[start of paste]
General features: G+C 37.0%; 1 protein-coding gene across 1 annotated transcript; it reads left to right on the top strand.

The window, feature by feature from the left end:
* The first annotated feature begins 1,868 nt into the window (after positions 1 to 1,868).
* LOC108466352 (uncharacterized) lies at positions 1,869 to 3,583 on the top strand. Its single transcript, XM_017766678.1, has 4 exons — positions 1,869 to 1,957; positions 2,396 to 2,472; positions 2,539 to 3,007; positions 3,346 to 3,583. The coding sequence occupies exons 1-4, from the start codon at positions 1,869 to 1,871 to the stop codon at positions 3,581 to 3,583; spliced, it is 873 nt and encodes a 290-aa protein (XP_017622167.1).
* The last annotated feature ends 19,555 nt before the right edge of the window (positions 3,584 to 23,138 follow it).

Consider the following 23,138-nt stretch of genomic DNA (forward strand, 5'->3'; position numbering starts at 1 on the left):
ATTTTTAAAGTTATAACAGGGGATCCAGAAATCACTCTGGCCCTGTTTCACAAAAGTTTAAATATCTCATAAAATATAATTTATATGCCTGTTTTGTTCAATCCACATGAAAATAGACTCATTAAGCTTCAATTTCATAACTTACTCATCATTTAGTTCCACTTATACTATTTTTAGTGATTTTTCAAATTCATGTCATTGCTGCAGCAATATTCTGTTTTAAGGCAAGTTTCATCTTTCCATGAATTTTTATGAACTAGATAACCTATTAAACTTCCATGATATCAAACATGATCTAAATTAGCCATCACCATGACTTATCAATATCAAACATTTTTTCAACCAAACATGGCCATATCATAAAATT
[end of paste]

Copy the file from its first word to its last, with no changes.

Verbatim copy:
General features: G+C 37.0%; 1 protein-coding gene across 1 annotated transcript; it reads left to right on the top strand.

The window, feature by feature from the left end:
* The first annotated feature begins 1,868 nt into the window (after positions 1 to 1,868).
* LOC108466352 (uncharacterized) lies at positions 1,869 to 3,583 on the top strand. Its single transcript, XM_017766678.1, has 4 exons — positions 1,869 to 1,957; positions 2,396 to 2,472; positions 2,539 to 3,007; positions 3,346 to 3,583. The coding sequence occupies exons 1-4, from the start codon at positions 1,869 to 1,871 to the stop codon at positions 3,581 to 3,583; spliced, it is 873 nt and encodes a 290-aa protein (XP_017622167.1).
* The last annotated feature ends 19,555 nt before the right edge of the window (positions 3,584 to 23,138 follow it).

Consider the following 23,138-nt stretch of genomic DNA (forward strand, 5'->3'; position numbering starts at 1 on the left):
ATTTTTAAAGTTATAACAGGGGATCCAGAAATCACTCTGGCCCTGTTTCACAAAAGTTTAAATATCTCATAAAATATAATTTATATGCCTGTTTTGTTCAATCCACATGAAAATAGACTCATTAAGCTTCAATTTCATAACTTACTCATCATTTAGTTCCACTTATACTATTTTTAGTGATTTTTCAAATTCATGTCATTGCTGCAGCAATATTCTGTTTTAAGGCAAGTTTCATCTTTCCATGAATTTTTATGAACTAGATAACCTATTAAACTTCCATGATATCAAACATGATCTAAATTAGCCATCACCATGACTTATCAATATCAAACATTTTTTCAACCAAACATGGCCATATCATAAAATT